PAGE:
Recommendation: To help increase electronic filing and allow IRS to better target its efforts, the Commissioner of Internal Revenue should direct the appropriate officials to ensure that, as part of the second phase of IRS's Advancing E-file Study, surveys ask taxpayers the effect of tax software pricing changes and the opportunity to file for free using online tax forms on IRS's Web site on their decision to either file or not file tax returns electronically.

    Agency Affected: Department of the Treasury: Internal Revenue Service

    Status: Closed - Implemented

    Comments: While the Internal Revenue Service agreed with this recommendation, officials stated it is challenging to isolate the specific factors that cause a taxpayer to eventually choose to electronically file (e-file). As part of the Advancing E-file Study Phase 2, which was made public in December 2010, IRS worked with the MITRE Corporation to survey taxpayers about their reasons for not electronically filing their tax returns. The survey found that cost was a barrier to e-filing mostly for those taxpayers who prepared their returns on a computer and mailed them to IRS (self v-coders). Evidence of this was captured, for example, by this verbatim response, "It costs about $16 to send my taxes electronically when I can mail it for $0.42. So why would I do it electronically?"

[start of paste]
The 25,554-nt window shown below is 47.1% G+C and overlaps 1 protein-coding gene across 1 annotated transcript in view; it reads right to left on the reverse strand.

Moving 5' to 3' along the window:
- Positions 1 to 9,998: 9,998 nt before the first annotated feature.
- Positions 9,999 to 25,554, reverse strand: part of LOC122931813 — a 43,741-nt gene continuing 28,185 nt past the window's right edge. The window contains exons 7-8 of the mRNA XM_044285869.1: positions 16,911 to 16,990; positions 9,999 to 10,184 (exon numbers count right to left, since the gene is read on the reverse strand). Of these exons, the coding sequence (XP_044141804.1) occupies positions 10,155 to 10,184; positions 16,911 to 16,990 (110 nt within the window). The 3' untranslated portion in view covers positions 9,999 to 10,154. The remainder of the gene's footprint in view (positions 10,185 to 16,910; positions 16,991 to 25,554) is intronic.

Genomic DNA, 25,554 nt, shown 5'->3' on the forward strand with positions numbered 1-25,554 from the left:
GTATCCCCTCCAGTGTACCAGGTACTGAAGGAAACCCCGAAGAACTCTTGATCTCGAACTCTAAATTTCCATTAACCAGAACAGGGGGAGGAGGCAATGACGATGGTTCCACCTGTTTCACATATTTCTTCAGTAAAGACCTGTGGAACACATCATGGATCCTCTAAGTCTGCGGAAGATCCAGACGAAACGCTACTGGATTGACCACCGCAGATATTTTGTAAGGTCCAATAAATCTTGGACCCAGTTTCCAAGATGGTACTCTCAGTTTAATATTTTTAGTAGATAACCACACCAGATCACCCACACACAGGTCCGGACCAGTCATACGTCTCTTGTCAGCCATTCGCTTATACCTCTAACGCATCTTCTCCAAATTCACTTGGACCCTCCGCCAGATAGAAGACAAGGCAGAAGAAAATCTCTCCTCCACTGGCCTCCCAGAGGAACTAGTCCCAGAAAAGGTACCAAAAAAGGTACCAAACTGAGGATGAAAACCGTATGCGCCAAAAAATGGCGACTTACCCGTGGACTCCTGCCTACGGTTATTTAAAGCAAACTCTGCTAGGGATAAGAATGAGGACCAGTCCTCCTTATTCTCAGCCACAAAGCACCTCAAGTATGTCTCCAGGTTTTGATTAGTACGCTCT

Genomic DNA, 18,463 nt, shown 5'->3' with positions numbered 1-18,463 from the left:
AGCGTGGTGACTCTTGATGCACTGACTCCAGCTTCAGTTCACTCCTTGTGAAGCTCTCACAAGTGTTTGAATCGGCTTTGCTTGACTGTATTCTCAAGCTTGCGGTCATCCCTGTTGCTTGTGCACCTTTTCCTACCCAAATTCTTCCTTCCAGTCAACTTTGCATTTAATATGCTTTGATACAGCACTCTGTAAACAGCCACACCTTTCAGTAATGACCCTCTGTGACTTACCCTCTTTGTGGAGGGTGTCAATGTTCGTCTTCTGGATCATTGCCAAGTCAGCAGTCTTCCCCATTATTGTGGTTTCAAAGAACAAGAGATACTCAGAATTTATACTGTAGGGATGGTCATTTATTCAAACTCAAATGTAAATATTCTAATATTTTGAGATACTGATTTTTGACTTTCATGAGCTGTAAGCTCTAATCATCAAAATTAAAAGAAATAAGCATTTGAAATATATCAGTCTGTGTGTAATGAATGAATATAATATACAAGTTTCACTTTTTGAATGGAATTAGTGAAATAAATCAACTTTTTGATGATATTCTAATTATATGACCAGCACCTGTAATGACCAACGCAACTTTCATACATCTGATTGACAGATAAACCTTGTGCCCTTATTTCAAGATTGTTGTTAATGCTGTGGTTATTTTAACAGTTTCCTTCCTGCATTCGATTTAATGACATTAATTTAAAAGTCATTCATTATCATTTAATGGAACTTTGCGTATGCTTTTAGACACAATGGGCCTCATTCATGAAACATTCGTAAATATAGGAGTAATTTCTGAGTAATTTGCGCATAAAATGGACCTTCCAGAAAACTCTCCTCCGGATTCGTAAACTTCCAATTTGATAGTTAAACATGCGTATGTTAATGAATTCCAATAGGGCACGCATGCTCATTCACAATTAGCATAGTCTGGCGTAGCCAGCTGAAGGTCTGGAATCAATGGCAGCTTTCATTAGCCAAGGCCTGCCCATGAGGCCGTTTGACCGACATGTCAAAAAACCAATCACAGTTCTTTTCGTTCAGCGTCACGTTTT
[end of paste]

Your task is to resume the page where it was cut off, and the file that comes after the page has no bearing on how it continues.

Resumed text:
Recommendation: To help increase electronic filing and allow IRS to better target its efforts, the Commissioner of Internal Revenue should direct the appropriate officials to require tax software companies, as soon as practical, to include a software identification number that specifically identifies the software package used to prepare tax returns, which can be used in IRS research efforts.

    Agency Affected: Department of the Treasury: Internal Revenue Service

    Status: Closed - Implemented

    Comments: The Internal Revenue Service (IRS) updated its Publication 1167, General Rules and Specification for Substitute Forms and Schedule, on December 27, 2011. Many tax preparation software firms already printed an IRS issued 3-letter source code on paper returns that are generated by their individual tax software. However, beginning in January 2012, IRS will require all tax preparation software companies to include the 3-letter source code on the bottom left corner on page one of each paper form that is created by the software. In its publication, IRS explicitly stated that it instituted the requirements in response to GAO's recommendation.